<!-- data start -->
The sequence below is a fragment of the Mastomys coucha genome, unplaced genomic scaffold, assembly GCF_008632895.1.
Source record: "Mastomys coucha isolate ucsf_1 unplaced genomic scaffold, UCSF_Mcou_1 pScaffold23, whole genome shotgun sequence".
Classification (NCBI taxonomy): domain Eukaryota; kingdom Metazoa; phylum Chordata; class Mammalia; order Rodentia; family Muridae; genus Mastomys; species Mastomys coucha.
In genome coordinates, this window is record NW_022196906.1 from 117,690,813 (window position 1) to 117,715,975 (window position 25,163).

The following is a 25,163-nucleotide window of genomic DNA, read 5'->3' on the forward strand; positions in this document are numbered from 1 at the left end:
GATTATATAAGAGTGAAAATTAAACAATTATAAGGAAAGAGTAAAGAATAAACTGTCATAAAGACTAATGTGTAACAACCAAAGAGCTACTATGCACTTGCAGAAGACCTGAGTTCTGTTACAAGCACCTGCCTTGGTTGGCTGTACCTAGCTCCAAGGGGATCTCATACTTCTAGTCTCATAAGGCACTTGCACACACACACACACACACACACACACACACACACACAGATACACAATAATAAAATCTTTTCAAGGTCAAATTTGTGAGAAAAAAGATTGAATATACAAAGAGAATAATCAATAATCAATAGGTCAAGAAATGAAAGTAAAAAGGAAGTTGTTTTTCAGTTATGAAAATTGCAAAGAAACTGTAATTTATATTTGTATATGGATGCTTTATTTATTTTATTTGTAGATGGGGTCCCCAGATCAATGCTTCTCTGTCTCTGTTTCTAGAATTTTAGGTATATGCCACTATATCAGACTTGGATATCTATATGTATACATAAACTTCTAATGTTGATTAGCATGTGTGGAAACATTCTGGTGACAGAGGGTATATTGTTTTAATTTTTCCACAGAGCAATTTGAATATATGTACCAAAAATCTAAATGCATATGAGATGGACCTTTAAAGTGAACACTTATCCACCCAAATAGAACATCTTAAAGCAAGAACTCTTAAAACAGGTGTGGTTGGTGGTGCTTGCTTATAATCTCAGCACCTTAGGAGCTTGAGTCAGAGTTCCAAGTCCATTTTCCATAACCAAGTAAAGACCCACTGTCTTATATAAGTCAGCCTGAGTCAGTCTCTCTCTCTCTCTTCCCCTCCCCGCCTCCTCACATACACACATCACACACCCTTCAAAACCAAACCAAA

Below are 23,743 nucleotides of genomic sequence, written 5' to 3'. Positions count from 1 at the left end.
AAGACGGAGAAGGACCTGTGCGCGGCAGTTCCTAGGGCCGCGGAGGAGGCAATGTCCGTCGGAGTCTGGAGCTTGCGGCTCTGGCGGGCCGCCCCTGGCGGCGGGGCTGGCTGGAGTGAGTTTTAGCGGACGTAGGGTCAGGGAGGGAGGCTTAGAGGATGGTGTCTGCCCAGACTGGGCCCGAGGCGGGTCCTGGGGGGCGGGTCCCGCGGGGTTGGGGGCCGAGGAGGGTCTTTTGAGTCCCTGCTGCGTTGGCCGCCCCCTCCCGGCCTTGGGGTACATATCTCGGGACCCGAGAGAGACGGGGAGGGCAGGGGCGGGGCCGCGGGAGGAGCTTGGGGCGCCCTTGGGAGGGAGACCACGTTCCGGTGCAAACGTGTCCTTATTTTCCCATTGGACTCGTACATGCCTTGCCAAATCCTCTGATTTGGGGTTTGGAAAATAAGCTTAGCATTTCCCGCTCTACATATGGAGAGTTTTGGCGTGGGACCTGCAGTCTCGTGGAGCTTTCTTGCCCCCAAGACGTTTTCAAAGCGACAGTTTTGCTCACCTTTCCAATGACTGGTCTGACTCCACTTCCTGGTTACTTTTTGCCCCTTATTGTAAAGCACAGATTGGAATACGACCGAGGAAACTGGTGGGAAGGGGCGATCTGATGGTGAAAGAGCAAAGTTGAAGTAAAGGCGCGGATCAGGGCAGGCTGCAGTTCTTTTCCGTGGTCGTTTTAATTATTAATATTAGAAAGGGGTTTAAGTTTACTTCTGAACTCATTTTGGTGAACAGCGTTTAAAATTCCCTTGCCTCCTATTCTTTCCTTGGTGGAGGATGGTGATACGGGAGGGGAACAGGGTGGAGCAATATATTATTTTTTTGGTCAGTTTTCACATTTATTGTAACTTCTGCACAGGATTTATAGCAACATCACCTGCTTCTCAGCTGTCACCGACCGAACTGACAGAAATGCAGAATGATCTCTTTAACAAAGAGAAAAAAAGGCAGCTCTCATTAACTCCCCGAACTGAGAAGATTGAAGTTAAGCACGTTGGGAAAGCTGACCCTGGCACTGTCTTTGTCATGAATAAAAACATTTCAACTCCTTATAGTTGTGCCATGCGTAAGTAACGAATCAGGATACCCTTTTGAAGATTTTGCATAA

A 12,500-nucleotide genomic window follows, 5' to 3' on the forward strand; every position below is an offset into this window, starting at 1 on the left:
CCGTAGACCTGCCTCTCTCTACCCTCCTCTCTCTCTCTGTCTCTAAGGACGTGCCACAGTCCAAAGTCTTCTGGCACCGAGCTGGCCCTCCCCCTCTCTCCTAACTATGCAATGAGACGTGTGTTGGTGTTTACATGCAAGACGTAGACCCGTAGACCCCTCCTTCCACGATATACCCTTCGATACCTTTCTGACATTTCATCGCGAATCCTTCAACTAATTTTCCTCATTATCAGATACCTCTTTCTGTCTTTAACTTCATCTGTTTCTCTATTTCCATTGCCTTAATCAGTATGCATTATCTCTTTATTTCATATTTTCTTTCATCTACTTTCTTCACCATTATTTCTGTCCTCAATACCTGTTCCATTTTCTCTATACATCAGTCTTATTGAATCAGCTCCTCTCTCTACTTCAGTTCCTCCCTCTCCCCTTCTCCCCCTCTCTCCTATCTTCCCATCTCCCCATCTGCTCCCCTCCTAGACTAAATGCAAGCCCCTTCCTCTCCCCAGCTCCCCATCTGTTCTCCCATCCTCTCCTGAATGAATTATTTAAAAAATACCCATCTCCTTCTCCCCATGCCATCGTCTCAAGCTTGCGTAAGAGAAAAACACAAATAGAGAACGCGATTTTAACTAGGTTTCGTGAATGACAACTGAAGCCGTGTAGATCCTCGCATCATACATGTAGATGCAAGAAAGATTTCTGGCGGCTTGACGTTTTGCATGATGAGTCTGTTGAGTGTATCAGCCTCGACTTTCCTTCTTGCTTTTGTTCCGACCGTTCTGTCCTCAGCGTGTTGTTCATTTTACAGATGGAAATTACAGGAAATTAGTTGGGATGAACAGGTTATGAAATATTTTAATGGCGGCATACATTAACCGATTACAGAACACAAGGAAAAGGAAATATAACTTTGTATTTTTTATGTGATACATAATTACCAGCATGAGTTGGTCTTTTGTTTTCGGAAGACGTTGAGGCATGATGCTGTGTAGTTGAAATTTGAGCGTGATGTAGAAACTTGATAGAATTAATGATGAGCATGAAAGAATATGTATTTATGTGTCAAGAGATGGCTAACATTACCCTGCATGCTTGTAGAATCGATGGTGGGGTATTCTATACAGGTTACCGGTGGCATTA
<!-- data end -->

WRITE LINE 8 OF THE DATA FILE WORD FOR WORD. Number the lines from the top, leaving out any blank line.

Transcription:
AAGACGGAGAAGGACCTGTGCGCGGCAGTTCCTAGGGCCGCGGAGGAGGCAATGTCCGTCGGAGTCTGGAGCTTGCGGCTCTGGCGGGCCGCCCCTGGCGGCGGGGCTGGCTGGAGTGAGTTTTAGCGGACGTAGGGTCAGGGAGGGAGGCTTAGAGGATGGTGTCTGCCCAGACTGGGCCCGAGGCGGGTCCTGGGGGGCGGGTCCCGCGGGGTTGGGGGCCGAGGAGGGTCTTTTGAGTCCCTGCTGCGTTGGCCGCCCCCTCCCGGCCTTGGGGTACATATCTCGGGACCCGAGAGAGACGGGGAGGGCAGGGGCGGGGCCGCGGGAGGAGCTTGGGGCGCCCTTGGGAGGGAGACCACGTTCCGGTGCAAACGTGTCCTTATTTTCCCATTGGACTCGTACATGCCTTGCCAAATCCTCTGATTTGGGGTTTGGAAAATAAGCTTAGCATTTCCCGCTCTACATATGGAGAGTTTTGGCGTGGGACCTGCAGTCTCGTGGAGCTTTCTTGCCCCCAAGACGTTTTCAAAGCGACAGTTTTGCTCACCTTTCCAATGACTGGTCTGACTCCACTTCCTGGTTACTTTTTGCCCCTTATTGTAAAGCACAGATTGGAATACGACCGAGGAAACTGGTGGGAAGGGGCGATCTGATGGTGAAAGAGCAAAGTTGAAGTAAAGGCGCGGATCAGGGCAGGCTGCAGTTCTTTTCCGTGGTCGTTTTAATTATTAATATTAGAAAGGGGTTTAAGTTTACTTCTGAACTCATTTTGGTGAACAGCGTTTAAAATTCCCTTGCCTCCTATTCTTTCCTTGGTGGAGGATGGTGATACGGGAGGGGAACAGGGTGGAGCAATATATTATTTTTTTGGTCAGTTTTCACATTTATTGTAACTTCTGCACAGGATTTATAGCAACATCACCTGCTTCTCAGCTGTCACCGACCGAACTGACAGAAATGCAGAATGATCTCTTTAACAAAGAGAAAAAAAGGCAGCTCTCATTAACTCCCCGAACTGAGAAGATTGAAGTTAAGCACGTTGGGAAAGCTGACCCTGGCACTGTCTTTGTCATGAATAAAAACATTTCAACTCCTTATAGTTGTGCCATGCGTAAGTAACGAATCAGGATACCCTTTTGAAGATTTTGCATAA